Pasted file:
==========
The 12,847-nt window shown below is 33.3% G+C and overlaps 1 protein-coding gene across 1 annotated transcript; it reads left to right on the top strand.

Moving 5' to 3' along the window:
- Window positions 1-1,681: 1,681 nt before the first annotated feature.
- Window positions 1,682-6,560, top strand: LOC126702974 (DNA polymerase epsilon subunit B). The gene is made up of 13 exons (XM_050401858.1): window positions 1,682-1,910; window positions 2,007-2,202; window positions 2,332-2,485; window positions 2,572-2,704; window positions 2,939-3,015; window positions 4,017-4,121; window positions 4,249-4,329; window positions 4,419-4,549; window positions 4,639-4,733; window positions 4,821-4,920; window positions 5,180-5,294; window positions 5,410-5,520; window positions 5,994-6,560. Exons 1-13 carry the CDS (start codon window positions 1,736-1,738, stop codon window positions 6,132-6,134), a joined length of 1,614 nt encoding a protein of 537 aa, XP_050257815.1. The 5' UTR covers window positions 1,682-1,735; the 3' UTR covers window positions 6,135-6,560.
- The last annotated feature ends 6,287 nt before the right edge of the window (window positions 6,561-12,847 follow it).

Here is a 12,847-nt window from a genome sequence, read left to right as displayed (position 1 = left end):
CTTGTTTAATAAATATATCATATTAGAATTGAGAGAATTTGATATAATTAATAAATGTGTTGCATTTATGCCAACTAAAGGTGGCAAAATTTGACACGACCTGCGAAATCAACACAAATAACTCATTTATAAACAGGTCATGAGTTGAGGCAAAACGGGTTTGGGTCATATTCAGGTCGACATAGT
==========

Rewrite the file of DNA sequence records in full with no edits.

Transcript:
The 12,847-nt window shown below is 33.3% G+C and overlaps 1 protein-coding gene across 1 annotated transcript; it reads left to right on the top strand.

Moving 5' to 3' along the window:
- Window positions 1-1,681: 1,681 nt before the first annotated feature.
- Window positions 1,682-6,560, top strand: LOC126702974 (DNA polymerase epsilon subunit B). The gene is made up of 13 exons (XM_050401858.1): window positions 1,682-1,910; window positions 2,007-2,202; window positions 2,332-2,485; window positions 2,572-2,704; window positions 2,939-3,015; window positions 4,017-4,121; window positions 4,249-4,329; window positions 4,419-4,549; window positions 4,639-4,733; window positions 4,821-4,920; window positions 5,180-5,294; window positions 5,410-5,520; window positions 5,994-6,560. Exons 1-13 carry the CDS (start codon window positions 1,736-1,738, stop codon window positions 6,132-6,134), a joined length of 1,614 nt encoding a protein of 537 aa, XP_050257815.1. The 5' UTR covers window positions 1,682-1,735; the 3' UTR covers window positions 6,135-6,560.
- The last annotated feature ends 6,287 nt before the right edge of the window (window positions 6,561-12,847 follow it).

Here is a 12,847-nt window from a genome sequence, read left to right as displayed (position 1 = left end):
CTTGTTTAATAAATATATCATATTAGAATTGAGAGAATTTGATATAATTAATAAATGTGTTGCATTTATGCCAACTAAAGGTGGCAAAATTTGACACGACCTGCGAAATCAACACAAATAACTCATTTATAAACAGGTCATGAGTTGAGGCAAAACGGGTTTGGGTCATATTCAGGTCGACATAGT